• Nick Ellis-Calcott

What’s best Refurb or Knockdown?

By Matthew Saunders


For many developers, the plot and its location are the predominant factors when planning to substantially improve the property on it. However, the next crucial step before planning is to decide whether to work with what is there by extending and renovating, or knockdown the property and start again. The split on this is currently roughly 50/50.

This blog looks at some of the factors to consider.

The main considerations essentially narrow down to 3 topics: cost, style and planning.


This will usually be the first focus.

While it seems counter-productive to demolish a decent property and build again on its footprint, the margins can be fine. Demolishing a property is not expensive (gravity plays a big role!) so it is essentially the costs associated with removal of the debris.

The real advantage of a complete rebuild is VAT. Work on an existing structure attracts 20% VAT on materials and labour, while labour on a new structure is zero-rated and you can claim back on the costs of materials.

If the property is in disrepair, then it makes sense to eliminate the potential for unforeseen problems and start from a sound base. If, however the property is sound and foundations are sufficient - this is where the savings are made in terms of extending and refurbing because many planners now insist on piling for new builds, which is not a cheap option. New builds also need warranty approval which can be several to tens of thousands of pounds, a cost often overlooked.

Either way, do be aware that demolishing a property can have different impacts on the funding avenues as lenders need to be fully aware and give approval.


Some developers are attracted to a particular style or era of house and want to keep it ‘original’ and add to it in a way that is in-keeping with its time and design. The market for period properties remains consistently strong, therefore, knocking down a property with these characteristics may be beyond consideration.

Most developers see value in bringing up to date properties that have ‘stood the test of time’. This generally involves improving layout (for example more open family spaces today), energy efficiency, floor space and orientation. Modern living has evolved considerably.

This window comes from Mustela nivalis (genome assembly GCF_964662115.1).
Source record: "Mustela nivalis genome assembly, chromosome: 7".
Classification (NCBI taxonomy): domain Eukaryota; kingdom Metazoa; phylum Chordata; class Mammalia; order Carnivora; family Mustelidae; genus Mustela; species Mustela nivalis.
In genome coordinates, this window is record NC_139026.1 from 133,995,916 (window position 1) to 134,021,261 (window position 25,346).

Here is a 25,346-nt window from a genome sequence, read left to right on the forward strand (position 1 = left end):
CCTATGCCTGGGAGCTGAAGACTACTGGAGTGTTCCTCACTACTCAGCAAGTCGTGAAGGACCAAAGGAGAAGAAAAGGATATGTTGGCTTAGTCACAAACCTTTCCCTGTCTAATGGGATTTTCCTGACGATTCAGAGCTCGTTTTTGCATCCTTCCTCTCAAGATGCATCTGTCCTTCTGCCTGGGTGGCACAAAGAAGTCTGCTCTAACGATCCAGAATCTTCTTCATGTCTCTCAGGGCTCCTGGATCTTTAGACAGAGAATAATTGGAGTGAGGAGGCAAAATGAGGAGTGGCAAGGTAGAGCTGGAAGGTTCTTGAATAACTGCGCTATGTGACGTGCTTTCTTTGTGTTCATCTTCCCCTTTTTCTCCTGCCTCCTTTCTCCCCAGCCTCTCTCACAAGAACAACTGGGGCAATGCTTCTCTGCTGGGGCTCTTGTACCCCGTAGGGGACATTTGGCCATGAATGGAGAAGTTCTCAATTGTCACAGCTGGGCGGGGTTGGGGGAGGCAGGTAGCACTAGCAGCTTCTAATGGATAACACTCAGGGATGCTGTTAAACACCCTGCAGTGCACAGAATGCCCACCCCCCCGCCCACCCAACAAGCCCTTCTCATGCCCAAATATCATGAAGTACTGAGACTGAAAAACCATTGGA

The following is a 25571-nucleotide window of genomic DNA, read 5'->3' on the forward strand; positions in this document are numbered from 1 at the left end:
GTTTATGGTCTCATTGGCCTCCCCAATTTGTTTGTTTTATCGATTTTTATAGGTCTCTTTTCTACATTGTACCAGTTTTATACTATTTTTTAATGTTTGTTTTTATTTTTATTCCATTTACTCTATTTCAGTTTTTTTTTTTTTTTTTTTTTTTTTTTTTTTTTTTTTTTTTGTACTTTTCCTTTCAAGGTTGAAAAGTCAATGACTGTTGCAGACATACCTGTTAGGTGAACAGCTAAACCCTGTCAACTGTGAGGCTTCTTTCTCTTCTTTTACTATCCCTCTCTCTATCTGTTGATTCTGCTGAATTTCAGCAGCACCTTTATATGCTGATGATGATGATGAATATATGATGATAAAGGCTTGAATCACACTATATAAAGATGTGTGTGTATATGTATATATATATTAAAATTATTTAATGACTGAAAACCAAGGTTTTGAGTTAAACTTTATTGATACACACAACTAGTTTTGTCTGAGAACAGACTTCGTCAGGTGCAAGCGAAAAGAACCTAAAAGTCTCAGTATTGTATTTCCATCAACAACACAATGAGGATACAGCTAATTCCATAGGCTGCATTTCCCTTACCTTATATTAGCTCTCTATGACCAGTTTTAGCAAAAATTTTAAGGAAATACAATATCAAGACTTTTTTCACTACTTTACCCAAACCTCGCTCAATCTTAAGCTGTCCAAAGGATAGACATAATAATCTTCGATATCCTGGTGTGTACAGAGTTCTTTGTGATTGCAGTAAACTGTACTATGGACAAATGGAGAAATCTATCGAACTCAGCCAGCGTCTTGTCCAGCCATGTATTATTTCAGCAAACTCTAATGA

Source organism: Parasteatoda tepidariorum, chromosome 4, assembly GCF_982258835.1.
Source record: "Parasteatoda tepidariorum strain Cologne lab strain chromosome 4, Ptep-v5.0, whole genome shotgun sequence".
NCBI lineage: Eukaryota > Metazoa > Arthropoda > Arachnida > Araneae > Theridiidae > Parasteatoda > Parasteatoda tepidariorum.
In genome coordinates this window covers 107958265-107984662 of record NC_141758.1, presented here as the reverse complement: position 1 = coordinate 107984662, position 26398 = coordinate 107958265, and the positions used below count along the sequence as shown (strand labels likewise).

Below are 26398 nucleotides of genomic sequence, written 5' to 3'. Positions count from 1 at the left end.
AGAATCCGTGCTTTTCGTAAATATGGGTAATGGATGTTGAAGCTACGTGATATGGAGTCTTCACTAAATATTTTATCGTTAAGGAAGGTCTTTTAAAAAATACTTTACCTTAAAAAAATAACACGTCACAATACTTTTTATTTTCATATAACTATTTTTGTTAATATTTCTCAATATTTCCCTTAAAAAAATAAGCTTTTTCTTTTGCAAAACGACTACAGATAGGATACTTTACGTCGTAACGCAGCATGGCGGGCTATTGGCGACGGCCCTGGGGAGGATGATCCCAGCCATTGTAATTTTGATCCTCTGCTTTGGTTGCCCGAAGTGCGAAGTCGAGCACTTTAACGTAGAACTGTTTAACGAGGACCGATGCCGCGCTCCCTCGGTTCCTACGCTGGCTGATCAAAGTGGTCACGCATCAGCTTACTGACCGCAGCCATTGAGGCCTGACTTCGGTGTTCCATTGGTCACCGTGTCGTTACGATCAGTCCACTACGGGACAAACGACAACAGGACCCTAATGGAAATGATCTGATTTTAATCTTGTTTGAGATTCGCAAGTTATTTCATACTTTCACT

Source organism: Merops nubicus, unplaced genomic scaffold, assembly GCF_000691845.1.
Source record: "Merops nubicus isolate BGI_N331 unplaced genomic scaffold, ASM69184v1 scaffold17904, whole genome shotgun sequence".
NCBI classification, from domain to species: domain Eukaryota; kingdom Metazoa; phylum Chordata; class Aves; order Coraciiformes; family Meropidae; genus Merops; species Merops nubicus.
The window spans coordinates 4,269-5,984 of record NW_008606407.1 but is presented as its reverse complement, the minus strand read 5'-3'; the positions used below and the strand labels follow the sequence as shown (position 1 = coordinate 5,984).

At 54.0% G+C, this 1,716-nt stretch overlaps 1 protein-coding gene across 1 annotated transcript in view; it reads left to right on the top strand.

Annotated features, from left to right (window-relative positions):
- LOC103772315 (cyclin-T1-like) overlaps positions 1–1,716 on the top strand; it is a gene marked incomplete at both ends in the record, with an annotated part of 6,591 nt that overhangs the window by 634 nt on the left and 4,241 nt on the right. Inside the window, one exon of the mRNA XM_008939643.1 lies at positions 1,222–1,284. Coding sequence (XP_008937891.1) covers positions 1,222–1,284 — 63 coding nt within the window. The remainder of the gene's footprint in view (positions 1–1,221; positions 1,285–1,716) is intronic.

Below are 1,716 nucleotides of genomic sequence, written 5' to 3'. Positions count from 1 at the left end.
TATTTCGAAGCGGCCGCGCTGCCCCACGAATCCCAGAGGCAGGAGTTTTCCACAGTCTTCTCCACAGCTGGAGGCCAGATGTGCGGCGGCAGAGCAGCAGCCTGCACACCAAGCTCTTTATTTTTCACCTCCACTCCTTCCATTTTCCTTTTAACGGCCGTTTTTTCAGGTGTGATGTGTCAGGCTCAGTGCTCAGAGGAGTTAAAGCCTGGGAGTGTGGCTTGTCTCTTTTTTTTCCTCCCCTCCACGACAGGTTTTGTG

In this respect, some properties may require so much structural adjustment to achieve this that working with a ‘blank canvas’ enables greater design freedom and options.


This can be as simple or as complicated as someone wants to make it, and most developers will have a wealth of experiences and stories to tell. On paper, there are parameters to work to but a positive outcome will depend on the appointed planning officer and the surrounding area.

In recent years local planning has given a lot of opportunity to add floorspace to a property in terms of extensions and loft/garage conversions. These can both be considered cost-efficient ways to add value. A successful planning application can achieve permission in a matter of several weeks if handled properly and is usually the path of least resistance.

New builds are a different story. Planners tend to require a lot more boxes to be ticked on new builds, from scale to even the height of light switches and everything in between. Consequently, this involves more supporting documentation such as highways surveys, soil samples, energy predictions and landscaping detail. All this will be heavily scrutinised by the local planning authority, will need input from relevant independent professionals and adds time to the planning process. In short - added costs.

To summarise, it is often commented by developers that take on extensive refurb projects that it would have been simpler to knock down and rebuild. There can be an element of truth in this, but the financial and practical implications need to be weighed up first to maximise the plot and ultimately the value of the end product.

Clearly there is no easy answer to the question ‘refurb or knockdown?’. However, on all projects one thing is crystal clear - give due thought to all 3 key factors – cost, style, planning – they’re intrinsically linked and need careful consideration on each project.


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